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Small Data: The Tiny Clues That Uncover Huge Trends Paperback – February 14, 2017
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*Named one of the "Most Important Books of 2016" by Inc.*
*A Forbes 2016 "Must Read Business Book"*
*Named a "Book Retailers Should Read in 2016" by Shelf Awareness*
"Lindstrom's uncanny ability to detect and decipher seemingly unrelated clues will inspire reporters and detectives as well as companies looking for ways to develop new products and ideas." ―Kirkus
"In today’s business environment, Big Data inspires religious levels of devotion and Martin Lindstrom is an atheist. … In sum, Big Data has problems and Martin is successful at showing how Small Data is essential to overcoming them." ―from the foreword by Chip Heath
"Martin Lindstrom channels cutting-edge forensics to reveal the dichotomy between data and wisdom. If you love 'Bones' and 'CSI,' this book is your kind of candy." ―Paco Underhill, author, Why We Buy
“Martin’s best book to date. A personal, intuitive, powerful way to look at making an impact with your work.” ―Seth Godin, author, Purple Cow
"Although the data explored in this book may be small, their implications for human behavior are considerable, making them invaluable for anyone wishing to better understand the factors that spur purchase decisions." ―Robert Cialdini, author of Influence
“Interesting reflections about enduring human difference in an increasingly homogenised world.”--Andrew Hill, The Financial Times
About the Author
Martin Lindstrom is a foremost consultant to a who's who of leading companies. He is the author of the international bestseller, Buyology, and five other books on branding and consumer behavior. In 2009, Time Magazine recognized him as among the top 100 Most Influential People in The World, and this year, an independent study among 30,000 marketers named him the world's number #1 brand building expert.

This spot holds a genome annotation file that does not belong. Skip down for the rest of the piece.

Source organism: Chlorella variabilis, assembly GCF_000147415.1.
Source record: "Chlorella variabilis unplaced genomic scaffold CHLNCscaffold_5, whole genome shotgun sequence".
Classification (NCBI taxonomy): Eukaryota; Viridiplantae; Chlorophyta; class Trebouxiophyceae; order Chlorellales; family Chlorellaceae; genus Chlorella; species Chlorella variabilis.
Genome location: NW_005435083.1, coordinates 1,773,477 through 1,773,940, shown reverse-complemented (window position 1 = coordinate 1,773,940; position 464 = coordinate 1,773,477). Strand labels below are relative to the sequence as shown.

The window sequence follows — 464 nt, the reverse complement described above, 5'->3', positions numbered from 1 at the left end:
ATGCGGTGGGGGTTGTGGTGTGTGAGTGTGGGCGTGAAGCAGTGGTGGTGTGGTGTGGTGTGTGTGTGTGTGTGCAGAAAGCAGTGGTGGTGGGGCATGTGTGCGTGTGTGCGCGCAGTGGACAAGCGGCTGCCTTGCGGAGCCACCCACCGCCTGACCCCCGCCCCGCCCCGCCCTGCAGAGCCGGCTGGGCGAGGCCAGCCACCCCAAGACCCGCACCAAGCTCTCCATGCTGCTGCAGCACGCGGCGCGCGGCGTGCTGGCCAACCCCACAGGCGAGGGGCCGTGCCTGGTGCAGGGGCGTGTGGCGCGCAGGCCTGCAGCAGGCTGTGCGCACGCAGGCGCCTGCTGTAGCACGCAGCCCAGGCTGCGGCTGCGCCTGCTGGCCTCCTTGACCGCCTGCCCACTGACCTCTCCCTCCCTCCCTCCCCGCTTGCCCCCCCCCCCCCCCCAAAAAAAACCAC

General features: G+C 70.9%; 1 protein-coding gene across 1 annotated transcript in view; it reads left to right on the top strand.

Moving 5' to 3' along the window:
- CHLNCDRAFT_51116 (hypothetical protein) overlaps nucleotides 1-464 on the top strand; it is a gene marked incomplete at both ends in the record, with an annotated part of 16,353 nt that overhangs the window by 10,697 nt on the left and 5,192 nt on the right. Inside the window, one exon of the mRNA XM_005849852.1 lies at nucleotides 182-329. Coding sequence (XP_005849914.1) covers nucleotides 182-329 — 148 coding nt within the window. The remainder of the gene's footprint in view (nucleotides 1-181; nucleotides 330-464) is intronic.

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The book was fascinating because this man is a professional people watcher, who understands people better than an anthropologist. Yeah, I’ve read some anthropology in my time, it’s kind of funny they think they are detached observers as they develop their theses, and write their books. Sometimes they have a thing or two to say worthwhile. Martin Lindstrom is different. He’s a man on a mission, he doesn’t even want to be a detached observer. He feeds off of these people, as he peers into the dark recesses of their souls. And his hypothesis are falsifiable, at least to some extent. He knows he is right when his insight has helped a company sell you a bill of goods.
As a pastor, that was a bit of the disturbing factor that kept me glued to the book. It is about selling people stuff, in a manner of speaking it’s about figuring out what a person covets, and then selling it to them. Martin finds the insecurities that drive people, looks at how they cope with these insecurities, he looks at how people view themselves, the imbalances they have as individuals and cultures, their vulnerabilities, but also their strengths and joys. In doing so he offers insight into your own soul, which is the scariest place in the habitation of any person. The book made me examine myself, even as reading the book I could see Martin examining himself from time to time in the same way. The insights were not always pretty. Yet the process I found to be cathartic. The book is about a lot more than marketing from that perspective. A person expects a marketer like Martin to then show how a person can play on and exploit people with this knowledge, yet that really isn’t Martins shtick. Reading the book, I got the notion that he actually, truly loves the people he is working with and for. It’s that that drives him far more than the money. It’s that aspect of the book that makes it so intriguing. Yes, he will use it to deliver a product you pay for, but he wants that product to deliver what it was you were looking for.
As a pastor, his insights into the diminishing role of religion, and consequently the increasing role of superstition, as well as consumerism were both helpful and heartbreaking. But then that’s the way truth works. It does make me wonder also to what extent the increasing use of consumerist models to increase church growth both exacerbate that problem, and help to alleviate it for the people the church serves, and desires to serve.
I think any civic minded person will find this book to be a valuable read. Pastors, business men, local politicians, and social workers, really anybody that has an interest in people and would like to better understand the people they are trying to serve will find this book to be and unexpected but joyful read.